Aug 27 2013

Death by Iridology

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10 responses so far

10 Responses to “Death by Iridology”

  1. HHCon 27 Aug 2013 at 4:38 pm

    Mrs. Maine’s cancer was a cyst about 40 years ago. A doctor diagnosed it. But the average retired school teacher does not understand that the cells can change. A diagnosis is not like a static passage in the bible written by a scribe. Too late to teach this lesson to her. Another consideration is the cost of surgery. The patient could assume that catastrophic costs would be incurred with every medical doctor diagnosis. Not so with iridology, eh?

  2. SouthLanderon 27 Aug 2013 at 7:04 pm

    Sad, sad, sad. Thanks for covering this Steve, the more info there is out there for people in the position the late Mrs. Maine was in prior to her death to find the better. As always, the readers of this and other science/scepticism blogs are not the ones that need to be told that iridology and related practices are bullshizzle but hopefully any kiwis (or others) seeking treatment outside the realm of science based medicine will turn this up in a Google search and think twice. New Zealand thanks you sir!

  3. Stuartgon 27 Aug 2013 at 8:42 pm

    In this case, there is no need to consider the cost of treatment.

    In New Zealand the hospital system is entirely public and free unless a person actively selects to see a private surgeon.

    I suspect the cost of the iridologist over many years was higher to Mrs. Maine than standard treatment would have been.

  4. ccbowerson 27 Aug 2013 at 10:31 pm

    “A practitioner, in fact, should refuse to treat someone unless they were also seeking proper medical care.”

    The problem is that these are not real practitioners, but are people acting as such with no expertise. So they have only a layperson’s ability to determine if a person is receiving proper medical care, which is a threshold much lower than the expectation of an actual practitioner to evaluate a medical problem. The duty to advise is typically viewed in light of the ability and knowledge expected for that type of practitioner, so I think you’d have to show that even a reasonable layperson should have known better.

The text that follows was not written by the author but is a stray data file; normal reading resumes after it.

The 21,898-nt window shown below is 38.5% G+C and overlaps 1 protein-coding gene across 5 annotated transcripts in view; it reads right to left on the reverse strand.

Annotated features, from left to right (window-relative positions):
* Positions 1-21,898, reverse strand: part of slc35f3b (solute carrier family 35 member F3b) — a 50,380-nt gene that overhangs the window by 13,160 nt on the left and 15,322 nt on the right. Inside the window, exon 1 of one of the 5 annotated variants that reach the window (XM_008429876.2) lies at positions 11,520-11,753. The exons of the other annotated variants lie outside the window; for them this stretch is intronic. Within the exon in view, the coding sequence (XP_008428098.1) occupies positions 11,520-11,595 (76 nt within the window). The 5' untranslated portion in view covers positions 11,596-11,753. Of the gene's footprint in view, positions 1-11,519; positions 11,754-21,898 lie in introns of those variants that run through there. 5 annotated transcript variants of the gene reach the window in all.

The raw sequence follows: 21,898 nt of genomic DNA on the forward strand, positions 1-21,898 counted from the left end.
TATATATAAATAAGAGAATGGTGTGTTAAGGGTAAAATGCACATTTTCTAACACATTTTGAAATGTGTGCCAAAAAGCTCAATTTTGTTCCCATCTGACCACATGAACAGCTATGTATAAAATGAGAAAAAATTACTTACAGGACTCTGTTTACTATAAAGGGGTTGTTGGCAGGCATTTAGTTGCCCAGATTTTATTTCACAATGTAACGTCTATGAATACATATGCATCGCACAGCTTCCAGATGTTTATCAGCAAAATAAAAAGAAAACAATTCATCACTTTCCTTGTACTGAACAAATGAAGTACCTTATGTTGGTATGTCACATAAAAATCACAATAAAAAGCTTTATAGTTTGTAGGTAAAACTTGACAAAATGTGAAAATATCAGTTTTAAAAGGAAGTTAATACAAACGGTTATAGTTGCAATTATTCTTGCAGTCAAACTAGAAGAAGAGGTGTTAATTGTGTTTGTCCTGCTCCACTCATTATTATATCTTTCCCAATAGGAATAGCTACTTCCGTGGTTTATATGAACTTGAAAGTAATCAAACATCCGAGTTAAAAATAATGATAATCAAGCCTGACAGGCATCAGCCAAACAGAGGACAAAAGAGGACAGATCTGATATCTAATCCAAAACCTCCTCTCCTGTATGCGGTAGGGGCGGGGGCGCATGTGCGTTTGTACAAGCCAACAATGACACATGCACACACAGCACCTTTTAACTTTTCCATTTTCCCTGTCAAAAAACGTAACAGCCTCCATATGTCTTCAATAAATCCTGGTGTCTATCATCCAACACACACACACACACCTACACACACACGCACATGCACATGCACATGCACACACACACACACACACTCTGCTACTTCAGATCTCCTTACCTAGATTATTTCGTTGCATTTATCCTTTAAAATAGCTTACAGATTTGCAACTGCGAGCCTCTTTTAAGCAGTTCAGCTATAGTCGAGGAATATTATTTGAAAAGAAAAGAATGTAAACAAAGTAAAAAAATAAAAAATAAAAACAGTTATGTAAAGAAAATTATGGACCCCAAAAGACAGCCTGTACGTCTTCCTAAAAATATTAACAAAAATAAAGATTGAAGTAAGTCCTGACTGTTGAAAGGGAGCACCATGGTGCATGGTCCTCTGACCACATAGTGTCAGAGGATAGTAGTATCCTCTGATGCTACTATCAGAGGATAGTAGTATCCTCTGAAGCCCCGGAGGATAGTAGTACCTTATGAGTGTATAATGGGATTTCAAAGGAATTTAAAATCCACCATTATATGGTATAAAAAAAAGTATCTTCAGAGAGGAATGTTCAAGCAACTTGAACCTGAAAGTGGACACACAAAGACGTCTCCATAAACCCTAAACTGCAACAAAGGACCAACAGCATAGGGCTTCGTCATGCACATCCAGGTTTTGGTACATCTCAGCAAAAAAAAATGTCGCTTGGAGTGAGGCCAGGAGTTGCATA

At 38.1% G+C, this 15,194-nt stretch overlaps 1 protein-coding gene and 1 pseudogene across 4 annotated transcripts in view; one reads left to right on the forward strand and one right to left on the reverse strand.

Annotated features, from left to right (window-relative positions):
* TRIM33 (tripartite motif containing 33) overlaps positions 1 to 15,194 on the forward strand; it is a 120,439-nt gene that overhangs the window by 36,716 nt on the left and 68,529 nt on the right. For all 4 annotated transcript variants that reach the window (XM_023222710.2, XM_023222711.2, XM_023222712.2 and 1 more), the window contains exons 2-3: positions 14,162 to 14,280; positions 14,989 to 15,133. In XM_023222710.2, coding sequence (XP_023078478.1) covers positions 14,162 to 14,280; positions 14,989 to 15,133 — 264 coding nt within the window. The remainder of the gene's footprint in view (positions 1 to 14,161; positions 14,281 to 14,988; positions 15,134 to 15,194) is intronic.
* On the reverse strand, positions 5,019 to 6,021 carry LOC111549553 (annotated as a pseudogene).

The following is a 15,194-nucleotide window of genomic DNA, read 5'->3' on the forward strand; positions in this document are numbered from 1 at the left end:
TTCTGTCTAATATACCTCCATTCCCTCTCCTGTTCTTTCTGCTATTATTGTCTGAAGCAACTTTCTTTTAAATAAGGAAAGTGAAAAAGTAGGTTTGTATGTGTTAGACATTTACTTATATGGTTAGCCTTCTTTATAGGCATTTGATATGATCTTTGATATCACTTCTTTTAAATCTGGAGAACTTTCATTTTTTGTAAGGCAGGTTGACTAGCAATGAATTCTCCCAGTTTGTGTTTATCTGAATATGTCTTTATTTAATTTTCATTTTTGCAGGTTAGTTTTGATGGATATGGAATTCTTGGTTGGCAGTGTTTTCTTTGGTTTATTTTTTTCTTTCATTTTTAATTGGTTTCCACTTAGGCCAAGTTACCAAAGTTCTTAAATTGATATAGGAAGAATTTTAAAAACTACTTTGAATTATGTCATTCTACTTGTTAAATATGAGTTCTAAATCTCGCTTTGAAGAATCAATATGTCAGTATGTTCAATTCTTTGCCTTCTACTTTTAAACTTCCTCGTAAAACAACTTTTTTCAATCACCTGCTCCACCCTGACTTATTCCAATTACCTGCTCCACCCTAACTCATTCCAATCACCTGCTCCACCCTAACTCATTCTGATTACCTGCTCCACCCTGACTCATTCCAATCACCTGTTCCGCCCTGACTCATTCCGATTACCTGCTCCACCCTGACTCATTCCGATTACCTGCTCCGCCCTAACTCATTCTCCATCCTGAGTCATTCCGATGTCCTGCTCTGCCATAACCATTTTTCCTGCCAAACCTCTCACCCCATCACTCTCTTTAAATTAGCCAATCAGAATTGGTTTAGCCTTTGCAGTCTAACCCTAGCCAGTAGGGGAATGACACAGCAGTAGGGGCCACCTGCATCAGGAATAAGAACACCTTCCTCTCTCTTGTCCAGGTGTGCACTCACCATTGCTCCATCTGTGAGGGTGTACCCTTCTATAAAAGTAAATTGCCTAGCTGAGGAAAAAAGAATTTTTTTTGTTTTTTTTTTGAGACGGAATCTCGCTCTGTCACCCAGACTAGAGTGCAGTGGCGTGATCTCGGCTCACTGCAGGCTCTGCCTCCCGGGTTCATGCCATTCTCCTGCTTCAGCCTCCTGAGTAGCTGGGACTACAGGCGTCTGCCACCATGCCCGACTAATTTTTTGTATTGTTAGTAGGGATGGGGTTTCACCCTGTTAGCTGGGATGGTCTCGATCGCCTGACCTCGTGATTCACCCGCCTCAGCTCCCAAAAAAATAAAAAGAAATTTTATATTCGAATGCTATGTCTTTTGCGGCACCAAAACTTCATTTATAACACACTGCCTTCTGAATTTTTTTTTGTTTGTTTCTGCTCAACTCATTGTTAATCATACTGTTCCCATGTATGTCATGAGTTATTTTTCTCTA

5. Davdoodleson 28 Aug 2013 at 12:30 am

    I don’t care what this scam artist thought she was doing, or what blibber-blab she uses to describe it, or whether it was effective or unicorn farts.

    The fact is that she was purporting to treat someone’s life-threatening medical condition. In exchange for money.

    Or, to put it another way, she was practising ‘medicine’, without a license.

    She should be in jail.
    .

  6. ccbowerson 28 Aug 2013 at 10:39 am

    “Or, to put it another way, she was practising ‘medicine’, without a license. She should be in jail.”

    Yeah, I think whether she was practicing medicine without a license is another question that could be asked, but what will happen is not based upon what you think “should” happen. It is based upon the laws in the place in which this occurred and the details of this particular case. On the surface it seems obvious that this iridologist has contributed to this person’s decision not to seek medical care (therefore her death), but we’ll have to see how this unfolds. The details of what took place and evidence for them are what’s important here, not our emotional reaction to the idea of what happened.

  7. Davdoodleson 29 Aug 2013 at 1:50 am

    “The details of what took place and evidence for them are what’s important here, not our emotional reaction to the idea of what happened.”

    Uh, that’s what I wrote.

  8. Aaron0112on 29 Aug 2013 at 11:28 pm

    It’s unfortunate to see this happen in my home country. Usually stories I hear come out of U.S.A. or even Australia. Hopefully, this will allow the beginning of some sort of regulation of pseudo scientific practices in New Zealand.

  9. ccbowerson 30 Aug 2013 at 10:30 am

    “Uh, that’s what I wrote”

    You also wrote “She should be in jail.” without acknowledging our lack of details regarding the evidence, nor the relevant laws that pertains to this case. Perhaps she should be in jail, but appropriate skepticism prevents me from making such a definitive statement.

  10. seanjoynton 13 Mar 2014 at 10:52 am

    Blaming iridology…especially in this case is irrelevant and stupid…it’s the practitioner …and the patient …not the practice…this is just slating holistic practices in general and disregarding the fact that thousands of people are cured of numerous diseases and ailments by natural means…what about the seriously chronic malpractices and miss diagnosises not only by doctors but in hospitals…where literally thousands of people die like lambs to the slughter..where you’re all saying we are ‘safe’…wake up and move with the times….we are no longer slaves to medical system…there are many options…do some research…open your mind a little and you will realise there’s a place for everyone

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